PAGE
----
Glynis for Glynis

I just got such a lovely note from my mother-in-law! As you may know, all the sock patterns from Sock Innovation are named for family and friends. My mother-in-law, Glynis, has now been the lucky recipient of her namesake socks. I have to share her email and photos with you.

Glynis socks

She writes:

Hi Cookie

The famed ‘Glynis’ socks are here! Attached are photos of the knitter Dorothy G of Mad About Ewe, and the comfy and beautiful socks on my twinkle toes out on our deck at home. Lovely!

When Dorothy and I were out front of the store to take a few photos, no less than 4 ladies stopped to say what nice socks they were – 1 tried to buy them! No way!

I’m wearing them at the moment – ooh-la-la – so good.



What a generous friend! Here is Dorothy outside of Mad About Ewe Fine Yarns in Nanaimo, BC, Canada.


Have you done any gift knitting lately?

8 Responses to “Glynis for Glynis”

  1. Teenuh says:

    I totally knit more ruffle scarves for Weenuh’s teachers. And one for my mother in law. And one for a gal in my HMR class that’s also a teacher. I got the cutest picture of her wearing it:

  2. Shirley says:

    Isn’t Dorothy’s sweater gorgeous? She is an amazing knitter.

  3. When Dorothy and I were out front of the store to take a few photos, no less than 4 ladies stopped to say what nice socks they were – 1 tried to buy them! No way!

  4. Maria Lloyd says:

    Yes, yes, yes, yes! This is a terrific knitting book. Not only are there over a dozen be-yoootiful socks to knit from patterns, but Ms. Cookie gives you the inside scoop on how to innovate (design) your own socks.So if you have any of those wonderful stitch dictionary books around, and if you can construct a simple pair of plain socks, the author tells you how to use that knowledge (with toes and heels variations included in the book) to create your original designs.Which patterns look right? How will spiral lace look on a foot versus chevron or lozenge patterns? What about texture, variegated yarns? You can see how these work up and design accordingly. If you aren’t completely sure if your chosen stitch pattern will work, look at one of the examples to figure out if the pattern you like will give you the effect you are going after. Much discussion here on why certain stitches work the way they do.After I read this book, I immediately designed a pair of socks with a lace cuff using variegated yarn, using a lacy pattern from a German knitting stitch dictionary and they came out very nicely. This is just the book we sock knitters have been wanting to have.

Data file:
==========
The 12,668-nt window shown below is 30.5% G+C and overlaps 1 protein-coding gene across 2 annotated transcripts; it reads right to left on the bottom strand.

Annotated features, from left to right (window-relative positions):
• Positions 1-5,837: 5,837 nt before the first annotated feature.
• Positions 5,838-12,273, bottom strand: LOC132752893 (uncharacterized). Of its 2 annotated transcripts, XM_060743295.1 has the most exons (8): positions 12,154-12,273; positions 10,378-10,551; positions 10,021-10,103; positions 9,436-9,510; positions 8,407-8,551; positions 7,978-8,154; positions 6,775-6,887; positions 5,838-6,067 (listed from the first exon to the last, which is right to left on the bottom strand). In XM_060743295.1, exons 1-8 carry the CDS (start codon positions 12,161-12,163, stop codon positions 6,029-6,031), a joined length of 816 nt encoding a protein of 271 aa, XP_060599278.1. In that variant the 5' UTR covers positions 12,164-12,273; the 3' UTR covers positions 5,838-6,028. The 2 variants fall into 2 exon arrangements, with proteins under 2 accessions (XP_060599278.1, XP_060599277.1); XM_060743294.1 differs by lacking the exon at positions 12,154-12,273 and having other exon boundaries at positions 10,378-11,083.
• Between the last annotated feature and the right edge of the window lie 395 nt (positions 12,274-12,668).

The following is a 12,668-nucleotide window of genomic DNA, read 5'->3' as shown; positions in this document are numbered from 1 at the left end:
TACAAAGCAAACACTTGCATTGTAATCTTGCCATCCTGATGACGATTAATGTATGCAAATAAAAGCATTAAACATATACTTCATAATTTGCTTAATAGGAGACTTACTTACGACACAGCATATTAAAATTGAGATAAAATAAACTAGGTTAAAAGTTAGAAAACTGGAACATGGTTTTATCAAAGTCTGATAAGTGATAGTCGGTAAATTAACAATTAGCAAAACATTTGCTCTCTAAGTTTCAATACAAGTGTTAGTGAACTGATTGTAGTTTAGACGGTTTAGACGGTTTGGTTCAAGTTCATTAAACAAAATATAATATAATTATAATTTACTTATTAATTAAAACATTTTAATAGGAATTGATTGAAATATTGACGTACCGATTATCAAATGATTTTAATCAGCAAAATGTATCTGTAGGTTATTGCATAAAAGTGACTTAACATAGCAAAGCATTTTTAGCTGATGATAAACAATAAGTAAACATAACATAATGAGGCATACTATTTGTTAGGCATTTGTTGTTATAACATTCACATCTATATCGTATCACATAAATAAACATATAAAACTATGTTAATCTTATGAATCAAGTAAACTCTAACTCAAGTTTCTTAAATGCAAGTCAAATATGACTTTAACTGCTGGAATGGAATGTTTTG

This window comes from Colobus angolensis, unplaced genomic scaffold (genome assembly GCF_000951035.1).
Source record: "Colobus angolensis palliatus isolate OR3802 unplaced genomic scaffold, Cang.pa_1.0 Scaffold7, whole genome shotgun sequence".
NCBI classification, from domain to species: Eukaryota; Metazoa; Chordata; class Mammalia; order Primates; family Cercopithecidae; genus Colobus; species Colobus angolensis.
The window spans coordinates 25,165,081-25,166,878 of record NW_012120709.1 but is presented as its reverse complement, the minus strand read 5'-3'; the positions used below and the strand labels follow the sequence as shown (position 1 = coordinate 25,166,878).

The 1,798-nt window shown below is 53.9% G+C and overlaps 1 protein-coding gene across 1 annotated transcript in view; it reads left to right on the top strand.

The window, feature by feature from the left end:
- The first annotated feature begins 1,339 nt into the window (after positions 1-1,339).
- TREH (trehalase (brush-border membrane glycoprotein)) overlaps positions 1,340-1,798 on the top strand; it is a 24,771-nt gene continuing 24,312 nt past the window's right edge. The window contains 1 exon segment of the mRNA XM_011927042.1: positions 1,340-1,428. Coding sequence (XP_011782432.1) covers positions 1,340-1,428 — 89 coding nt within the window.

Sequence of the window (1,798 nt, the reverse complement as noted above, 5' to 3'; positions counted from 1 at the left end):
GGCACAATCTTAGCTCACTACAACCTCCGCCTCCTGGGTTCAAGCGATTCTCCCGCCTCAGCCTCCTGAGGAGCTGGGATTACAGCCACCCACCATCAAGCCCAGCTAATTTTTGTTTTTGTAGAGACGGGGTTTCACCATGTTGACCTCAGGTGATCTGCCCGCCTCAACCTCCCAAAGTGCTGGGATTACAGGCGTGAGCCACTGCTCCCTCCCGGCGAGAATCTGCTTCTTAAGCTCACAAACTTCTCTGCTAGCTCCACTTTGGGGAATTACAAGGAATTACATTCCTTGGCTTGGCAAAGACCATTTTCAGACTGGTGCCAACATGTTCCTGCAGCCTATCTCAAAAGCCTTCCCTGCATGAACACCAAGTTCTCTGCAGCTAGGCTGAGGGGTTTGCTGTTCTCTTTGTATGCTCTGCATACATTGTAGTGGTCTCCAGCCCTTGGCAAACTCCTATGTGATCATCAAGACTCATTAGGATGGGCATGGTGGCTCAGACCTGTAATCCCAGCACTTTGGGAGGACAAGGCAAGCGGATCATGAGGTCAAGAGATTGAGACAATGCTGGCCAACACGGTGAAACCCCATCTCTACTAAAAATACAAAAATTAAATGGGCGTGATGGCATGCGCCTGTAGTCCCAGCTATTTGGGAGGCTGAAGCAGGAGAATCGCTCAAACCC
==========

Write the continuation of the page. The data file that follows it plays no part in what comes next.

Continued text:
5. Olin Park says:

    From Jillian Moreno, This book lets you peek behind the scenes at secret sock societies–23 women’s sock patterns that were originally designed for sock clubs and KALs. There are a tremendous variety of patterns and yarns used. Because independent designers designed the patterns and many of the yarns used are from independent dyers, there is a remarkable variety of patterns. My favorites are Acorn Stash by Anne Hanson, Ariel by Debbie O’Neil and Reims by Alyson Johnson–all wonderfully lacy, complex-ish socks, my personal sock obsession right now. A huge, helpful section in this book talks about the different ways to adjust the sock patterns for size. Most sock patterns, in general, are written for one size. These clever authors give us 6 ways to adjust for our own feet from changing gauge by changing needle size to adding a small repeat between pattern repeats.

  6. Son Bush says:

    When Dorothy and I were out front of the store to take a few photos, no less than 4 ladies stopped to say what nice socks they were – 1 tried to buy them! No way!

  7. Gold Price says:

    Unconventional, rule-breaking socks are part and parcel in this unique guide to sock knitting that includes 15 new sock patterns. The skills of the average sock knitter are increased through design exploration and advanced stitch manipulation, treating the sock as a knitted canvas where elements are strategically and intentionally placed. New designs of floral lace patterns, angular geometric shapes, and unusual cables are presented along with detailed instructions on modifications to suit needs and aesthetics. The incredible range of style and complexity in this guide runs from sweet and simple to delightfully imaginative.

  8. Wonderful socks to knit — clear charts and written instructions. Beautiful photography including good closeups of all the socks. I’ll be knitting a lot of these patterns. I’ve heard people complain that this book contains too many previously published patterns (some of them free) — and it is true that a few are re-published. But for someone like me who hadn’t purchased any of the patterns prior to this book, this publication is just fine. Highly recommended for those with “sock love”.

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